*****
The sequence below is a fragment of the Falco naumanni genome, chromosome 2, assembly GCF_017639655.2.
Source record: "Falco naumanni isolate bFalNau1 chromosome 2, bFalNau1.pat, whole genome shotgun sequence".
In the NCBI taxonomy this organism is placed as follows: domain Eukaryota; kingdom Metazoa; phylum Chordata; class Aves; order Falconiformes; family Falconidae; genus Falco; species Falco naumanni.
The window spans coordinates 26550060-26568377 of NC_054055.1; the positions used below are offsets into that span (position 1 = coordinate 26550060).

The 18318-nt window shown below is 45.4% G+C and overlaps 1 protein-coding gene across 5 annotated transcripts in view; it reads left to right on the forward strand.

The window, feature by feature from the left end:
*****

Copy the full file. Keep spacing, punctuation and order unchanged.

The sequence below is a fragment of the Falco naumanni genome, chromosome 2, assembly GCF_017639655.2.
Source record: "Falco naumanni isolate bFalNau1 chromosome 2, bFalNau1.pat, whole genome shotgun sequence".
In the NCBI taxonomy this organism is placed as follows: domain Eukaryota; kingdom Metazoa; phylum Chordata; class Aves; order Falconiformes; family Falconidae; genus Falco; species Falco naumanni.
The window spans coordinates 26550060-26568377 of NC_054055.1; the positions used below are offsets into that span (position 1 = coordinate 26550060).

The 18318-nt window shown below is 45.4% G+C and overlaps 1 protein-coding gene across 5 annotated transcripts in view; it reads left to right on the forward strand.

The window, feature by feature from the left end: